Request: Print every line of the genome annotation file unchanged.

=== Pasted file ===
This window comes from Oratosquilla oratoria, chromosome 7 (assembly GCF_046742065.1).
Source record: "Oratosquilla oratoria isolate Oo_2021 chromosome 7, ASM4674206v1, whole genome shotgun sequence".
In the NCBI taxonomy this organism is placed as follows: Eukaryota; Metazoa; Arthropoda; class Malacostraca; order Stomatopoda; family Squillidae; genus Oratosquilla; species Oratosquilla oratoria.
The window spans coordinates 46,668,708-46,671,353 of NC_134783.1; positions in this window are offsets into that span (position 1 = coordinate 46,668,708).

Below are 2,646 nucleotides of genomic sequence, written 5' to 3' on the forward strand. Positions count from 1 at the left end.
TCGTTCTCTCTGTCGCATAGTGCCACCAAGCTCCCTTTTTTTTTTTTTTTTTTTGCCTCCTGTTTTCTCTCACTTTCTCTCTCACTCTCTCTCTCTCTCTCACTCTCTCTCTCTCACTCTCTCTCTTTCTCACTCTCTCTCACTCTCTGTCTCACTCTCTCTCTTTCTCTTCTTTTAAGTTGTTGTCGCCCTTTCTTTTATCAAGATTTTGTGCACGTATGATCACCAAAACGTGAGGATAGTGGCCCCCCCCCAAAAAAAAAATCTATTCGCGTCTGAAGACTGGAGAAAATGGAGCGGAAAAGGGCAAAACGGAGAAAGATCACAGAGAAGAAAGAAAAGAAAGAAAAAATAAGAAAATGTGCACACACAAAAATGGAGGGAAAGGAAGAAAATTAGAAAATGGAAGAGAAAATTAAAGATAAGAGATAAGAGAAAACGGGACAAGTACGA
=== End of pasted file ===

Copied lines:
This window comes from Oratosquilla oratoria, chromosome 7 (assembly GCF_046742065.1).
Source record: "Oratosquilla oratoria isolate Oo_2021 chromosome 7, ASM4674206v1, whole genome shotgun sequence".
In the NCBI taxonomy this organism is placed as follows: Eukaryota; Metazoa; Arthropoda; class Malacostraca; order Stomatopoda; family Squillidae; genus Oratosquilla; species Oratosquilla oratoria.
The window spans coordinates 46,668,708-46,671,353 of NC_134783.1; positions in this window are offsets into that span (position 1 = coordinate 46,668,708).

Below are 2,646 nucleotides of genomic sequence, written 5' to 3' on the forward strand. Positions count from 1 at the left end.
TCGTTCTCTCTGTCGCATAGTGCCACCAAGCTCCCTTTTTTTTTTTTTTTTTTTGCCTCCTGTTTTCTCTCACTTTCTCTCTCACTCTCTCTCTCTCTCTCACTCTCTCTCTCTCACTCTCTCTCTTTCTCACTCTCTCTCACTCTCTGTCTCACTCTCTCTCTTTCTCTTCTTTTAAGTTGTTGTCGCCCTTTCTTTTATCAAGATTTTGTGCACGTATGATCACCAAAACGTGAGGATAGTGGCCCCCCCCCAAAAAAAAAATCTATTCGCGTCTGAAGACTGGAGAAAATGGAGCGGAAAAGGGCAAAACGGAGAAAGATCACAGAGAAGAAAGAAAAGAAAGAAAAAATAAGAAAATGTGCACACACAAAAATGGAGGGAAAGGAAGAAAATTAGAAAATGGAAGAGAAAATTAAAGATAAGAGATAAGAGAAAACGGGACAAGTACGA